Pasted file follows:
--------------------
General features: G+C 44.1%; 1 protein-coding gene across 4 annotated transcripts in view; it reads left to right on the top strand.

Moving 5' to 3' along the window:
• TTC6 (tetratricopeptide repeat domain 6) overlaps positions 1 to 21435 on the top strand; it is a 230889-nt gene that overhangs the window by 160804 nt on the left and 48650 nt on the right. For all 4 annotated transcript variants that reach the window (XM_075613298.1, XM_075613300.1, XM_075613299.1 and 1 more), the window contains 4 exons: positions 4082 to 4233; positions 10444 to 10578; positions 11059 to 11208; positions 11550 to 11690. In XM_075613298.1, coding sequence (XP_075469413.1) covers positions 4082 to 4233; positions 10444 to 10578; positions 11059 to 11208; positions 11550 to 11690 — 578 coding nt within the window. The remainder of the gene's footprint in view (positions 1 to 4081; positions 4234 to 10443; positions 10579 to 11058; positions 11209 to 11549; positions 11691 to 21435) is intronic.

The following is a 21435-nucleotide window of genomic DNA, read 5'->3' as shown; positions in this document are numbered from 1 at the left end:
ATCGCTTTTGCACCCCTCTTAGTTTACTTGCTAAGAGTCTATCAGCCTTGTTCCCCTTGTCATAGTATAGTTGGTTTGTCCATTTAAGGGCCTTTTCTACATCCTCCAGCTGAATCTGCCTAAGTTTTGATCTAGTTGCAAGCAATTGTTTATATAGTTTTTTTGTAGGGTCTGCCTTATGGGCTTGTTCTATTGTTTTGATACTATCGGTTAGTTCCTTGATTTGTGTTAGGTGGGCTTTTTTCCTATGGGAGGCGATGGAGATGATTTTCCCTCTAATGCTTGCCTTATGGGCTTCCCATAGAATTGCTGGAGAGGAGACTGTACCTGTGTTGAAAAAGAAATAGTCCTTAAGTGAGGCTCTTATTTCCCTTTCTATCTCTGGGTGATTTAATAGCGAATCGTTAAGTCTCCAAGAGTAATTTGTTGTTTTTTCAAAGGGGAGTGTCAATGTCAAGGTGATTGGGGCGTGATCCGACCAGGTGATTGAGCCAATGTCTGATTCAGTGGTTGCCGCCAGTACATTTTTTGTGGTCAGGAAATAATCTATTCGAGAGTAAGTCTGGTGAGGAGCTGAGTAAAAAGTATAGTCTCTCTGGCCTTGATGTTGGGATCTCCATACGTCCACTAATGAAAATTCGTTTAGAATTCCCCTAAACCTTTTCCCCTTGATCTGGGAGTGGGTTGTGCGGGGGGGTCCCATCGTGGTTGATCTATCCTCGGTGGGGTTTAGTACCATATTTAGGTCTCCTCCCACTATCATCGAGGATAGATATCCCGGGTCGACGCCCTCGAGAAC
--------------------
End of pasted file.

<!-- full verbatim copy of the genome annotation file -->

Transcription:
General features: G+C 44.1%; 1 protein-coding gene across 4 annotated transcripts in view; it reads left to right on the top strand.

Moving 5' to 3' along the window:
• TTC6 (tetratricopeptide repeat domain 6) overlaps positions 1 to 21435 on the top strand; it is a 230889-nt gene that overhangs the window by 160804 nt on the left and 48650 nt on the right. For all 4 annotated transcript variants that reach the window (XM_075613298.1, XM_075613300.1, XM_075613299.1 and 1 more), the window contains 4 exons: positions 4082 to 4233; positions 10444 to 10578; positions 11059 to 11208; positions 11550 to 11690. In XM_075613298.1, coding sequence (XP_075469413.1) covers positions 4082 to 4233; positions 10444 to 10578; positions 11059 to 11208; positions 11550 to 11690 — 578 coding nt within the window. The remainder of the gene's footprint in view (positions 1 to 4081; positions 4234 to 10443; positions 10579 to 11058; positions 11209 to 11549; positions 11691 to 21435) is intronic.

The following is a 21435-nucleotide window of genomic DNA, read 5'->3' as shown; positions in this document are numbered from 1 at the left end:
ATCGCTTTTGCACCCCTCTTAGTTTACTTGCTAAGAGTCTATCAGCCTTGTTCCCCTTGTCATAGTATAGTTGGTTTGTCCATTTAAGGGCCTTTTCTACATCCTCCAGCTGAATCTGCCTAAGTTTTGATCTAGTTGCAAGCAATTGTTTATATAGTTTTTTTGTAGGGTCTGCCTTATGGGCTTGTTCTATTGTTTTGATACTATCGGTTAGTTCCTTGATTTGTGTTAGGTGGGCTTTTTTCCTATGGGAGGCGATGGAGATGATTTTCCCTCTAATGCTTGCCTTATGGGCTTCCCATAGAATTGCTGGAGAGGAGACTGTACCTGTGTTGAAAAAGAAATAGTCCTTAAGTGAGGCTCTTATTTCCCTTTCTATCTCTGGGTGATTTAATAGCGAATCGTTAAGTCTCCAAGAGTAATTTGTTGTTTTTTCAAAGGGGAGTGTCAATGTCAAGGTGATTGGGGCGTGATCCGACCAGGTGATTGAGCCAATGTCTGATTCAGTGGTTGCCGCCAGTACATTTTTTGTGGTCAGGAAATAATCTATTCGAGAGTAAGTCTGGTGAGGAGCTGAGTAAAAAGTATAGTCTCTCTGGCCTTGATGTTGGGATCTCCATACGTCCACTAATGAAAATTCGTTTAGAATTCCCCTAAACCTTTTCCCCTTGATCTGGGAGTGGGTTGTGCGGGGGGGTCCCATCGTGGTTGATCTATCCTCGGTGGGGTTTAGTACCATATTTAGGTCTCCTCCCACTATCATCGAGGATAGATATCCCGGGTCGACGCCCTCGAGAAC